Translation: Follow-up to Sexual Harassment Petition
Efforts to activate a Chinese #MeToo movement reportedly met much official and cultural resistance, with censors apparently restricting usage of the #我也是# hashtag online, cultural barriers preventing previously assaulted Chinese women from joining in on the campaign, and an ongoing state crackdown limiting political collective action. Despite such official and cultural opposition, activists and intellectuals have stood in solidarity, circulating petitions and open letters that have forced change in academic institutions, and resulted in the firing of a professor who has serially sexually harassed students. Last week, AFP’s Joanna Chiu reported on a petition that elicited a “zero tolerance” policy and a promise to enact a system for preventing harassment from China’s Ministry of Education, noting censors’ efforts to guide related online discussion and quoting CDT Chinese editor Sandra Fu on this exercise of “soft censorship”:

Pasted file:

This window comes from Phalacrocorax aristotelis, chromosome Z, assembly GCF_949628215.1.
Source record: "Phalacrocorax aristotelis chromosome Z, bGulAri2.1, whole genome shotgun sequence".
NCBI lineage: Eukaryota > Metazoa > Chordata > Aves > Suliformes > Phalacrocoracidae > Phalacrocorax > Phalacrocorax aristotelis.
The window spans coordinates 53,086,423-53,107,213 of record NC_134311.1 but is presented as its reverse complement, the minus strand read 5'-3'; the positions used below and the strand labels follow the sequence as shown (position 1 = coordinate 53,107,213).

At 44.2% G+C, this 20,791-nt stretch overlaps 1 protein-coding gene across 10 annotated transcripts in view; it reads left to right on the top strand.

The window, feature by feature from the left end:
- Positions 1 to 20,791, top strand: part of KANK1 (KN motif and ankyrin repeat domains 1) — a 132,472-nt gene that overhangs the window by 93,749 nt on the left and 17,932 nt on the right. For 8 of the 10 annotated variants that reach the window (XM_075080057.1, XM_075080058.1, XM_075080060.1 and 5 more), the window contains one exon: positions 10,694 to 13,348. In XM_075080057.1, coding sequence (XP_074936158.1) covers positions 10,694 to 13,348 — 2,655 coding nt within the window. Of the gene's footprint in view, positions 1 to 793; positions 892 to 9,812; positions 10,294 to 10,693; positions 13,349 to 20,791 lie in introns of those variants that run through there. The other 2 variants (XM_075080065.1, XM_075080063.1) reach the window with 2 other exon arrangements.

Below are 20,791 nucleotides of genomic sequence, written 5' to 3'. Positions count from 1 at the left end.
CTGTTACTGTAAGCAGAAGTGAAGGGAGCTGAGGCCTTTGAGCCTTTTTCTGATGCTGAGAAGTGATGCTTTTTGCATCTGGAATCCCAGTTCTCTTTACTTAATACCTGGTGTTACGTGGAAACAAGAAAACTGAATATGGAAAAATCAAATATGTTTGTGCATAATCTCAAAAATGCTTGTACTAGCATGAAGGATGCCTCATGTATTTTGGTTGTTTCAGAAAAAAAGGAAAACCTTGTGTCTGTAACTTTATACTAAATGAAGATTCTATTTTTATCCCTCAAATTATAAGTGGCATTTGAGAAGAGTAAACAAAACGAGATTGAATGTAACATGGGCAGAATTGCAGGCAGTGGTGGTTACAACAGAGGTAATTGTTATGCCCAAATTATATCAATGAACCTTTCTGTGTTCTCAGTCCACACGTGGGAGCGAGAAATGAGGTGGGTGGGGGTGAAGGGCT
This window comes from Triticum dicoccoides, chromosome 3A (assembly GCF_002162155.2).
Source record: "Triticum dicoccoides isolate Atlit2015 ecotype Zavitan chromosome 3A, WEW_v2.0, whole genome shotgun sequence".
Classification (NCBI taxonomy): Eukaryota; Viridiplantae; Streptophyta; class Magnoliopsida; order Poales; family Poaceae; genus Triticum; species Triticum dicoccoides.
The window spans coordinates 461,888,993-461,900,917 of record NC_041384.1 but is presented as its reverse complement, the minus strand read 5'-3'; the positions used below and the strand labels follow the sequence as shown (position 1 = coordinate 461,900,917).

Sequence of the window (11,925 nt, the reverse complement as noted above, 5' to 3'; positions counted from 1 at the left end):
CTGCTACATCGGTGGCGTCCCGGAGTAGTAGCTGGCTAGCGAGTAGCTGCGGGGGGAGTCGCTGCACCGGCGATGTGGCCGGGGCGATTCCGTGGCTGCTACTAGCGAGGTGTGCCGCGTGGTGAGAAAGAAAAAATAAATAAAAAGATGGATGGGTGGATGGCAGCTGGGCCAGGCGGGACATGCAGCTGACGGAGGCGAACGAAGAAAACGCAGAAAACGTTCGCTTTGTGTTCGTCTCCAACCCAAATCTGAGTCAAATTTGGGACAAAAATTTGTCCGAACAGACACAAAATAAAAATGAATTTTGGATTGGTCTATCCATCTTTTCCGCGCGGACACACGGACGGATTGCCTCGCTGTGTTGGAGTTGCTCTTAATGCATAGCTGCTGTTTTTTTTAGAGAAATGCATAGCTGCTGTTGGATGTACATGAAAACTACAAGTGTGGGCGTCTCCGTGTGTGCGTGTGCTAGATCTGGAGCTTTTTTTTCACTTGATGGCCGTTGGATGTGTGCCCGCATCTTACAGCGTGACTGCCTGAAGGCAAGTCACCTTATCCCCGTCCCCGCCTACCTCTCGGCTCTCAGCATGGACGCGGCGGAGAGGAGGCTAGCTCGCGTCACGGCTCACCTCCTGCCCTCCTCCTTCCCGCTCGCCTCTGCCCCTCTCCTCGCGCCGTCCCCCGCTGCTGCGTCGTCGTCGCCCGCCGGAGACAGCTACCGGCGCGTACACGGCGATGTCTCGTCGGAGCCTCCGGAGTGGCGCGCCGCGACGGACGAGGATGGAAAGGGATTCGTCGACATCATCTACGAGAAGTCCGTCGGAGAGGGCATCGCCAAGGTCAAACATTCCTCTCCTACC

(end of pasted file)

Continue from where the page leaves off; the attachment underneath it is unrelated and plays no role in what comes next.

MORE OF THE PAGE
But in a rare show of solidarity among intellectuals, more than 50 professors from over 30 colleges have signed an anti-sexual harassment manifesto.
Amid the uproar, the education ministry said it had a “zero tolerance” policy and will establish a new mechanism to prevent sexual harassment.
“The ministry’s response was really a surprise, because it’s a commitment from our country. I’m very glad my country is finally making this move,” Luo [Qianqian, whose assault story went viral in China] told AFP.
[…] As the #MeToo movement gains momentum, authorities have begun to censor online posts to ensure they don’t move in the “wrong” direction, observers say.
In the past week, censors deleted hundreds of social media posts with the tag “Me too in China” and closed related topic forums.
“Determined users can still have discussions in new channels. That is what I call ‘soft censorship’,” said Sandra Fu, who tracks Chinese internet trends at the US-based China Digital Times. [Source]